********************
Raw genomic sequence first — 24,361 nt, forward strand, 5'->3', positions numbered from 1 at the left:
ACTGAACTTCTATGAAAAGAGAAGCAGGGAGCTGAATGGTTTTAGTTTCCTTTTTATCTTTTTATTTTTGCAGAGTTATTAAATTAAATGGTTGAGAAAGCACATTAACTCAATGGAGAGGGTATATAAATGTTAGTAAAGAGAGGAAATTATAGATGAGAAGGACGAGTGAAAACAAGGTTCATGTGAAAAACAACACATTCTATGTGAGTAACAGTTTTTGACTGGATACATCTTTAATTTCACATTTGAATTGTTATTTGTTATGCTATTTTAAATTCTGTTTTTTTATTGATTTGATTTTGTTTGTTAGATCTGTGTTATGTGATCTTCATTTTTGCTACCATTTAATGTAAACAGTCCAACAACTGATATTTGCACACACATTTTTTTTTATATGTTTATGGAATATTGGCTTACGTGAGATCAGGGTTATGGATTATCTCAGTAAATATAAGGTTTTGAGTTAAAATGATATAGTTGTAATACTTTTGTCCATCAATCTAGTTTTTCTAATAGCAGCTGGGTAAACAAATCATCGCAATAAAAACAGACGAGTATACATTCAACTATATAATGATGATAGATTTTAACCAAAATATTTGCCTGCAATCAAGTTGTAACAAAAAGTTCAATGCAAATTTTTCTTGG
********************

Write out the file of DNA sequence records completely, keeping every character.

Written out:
Raw genomic sequence first — 24,361 nt, forward strand, 5'->3', positions numbered from 1 at the left:
ACTGAACTTCTATGAAAAGAGAAGCAGGGAGCTGAATGGTTTTAGTTTCCTTTTTATCTTTTTATTTTTGCAGAGTTATTAAATTAAATGGTTGAGAAAGCACATTAACTCAATGGAGAGGGTATATAAATGTTAGTAAAGAGAGGAAATTATAGATGAGAAGGACGAGTGAAAACAAGGTTCATGTGAAAAACAACACATTCTATGTGAGTAACAGTTTTTGACTGGATACATCTTTAATTTCACATTTGAATTGTTATTTGTTATGCTATTTTAAATTCTGTTTTTTTATTGATTTGATTTTGTTTGTTAGATCTGTGTTATGTGATCTTCATTTTTGCTACCATTTAATGTAAACAGTCCAACAACTGATATTTGCACACACATTTTTTTTTATATGTTTATGGAATATTGGCTTACGTGAGATCAGGGTTATGGATTATCTCAGTAAATATAAGGTTTTGAGTTAAAATGATATAGTTGTAATACTTTTGTCCATCAATCTAGTTTTTCTAATAGCAGCTGGGTAAACAAATCATCGCAATAAAAACAGACGAGTATACATTCAACTATATAATGATGATAGATTTTAACCAAAATATTTGCCTGCAATCAAGTTGTAACAAAAAGTTCAATGCAAATTTTTCTTGG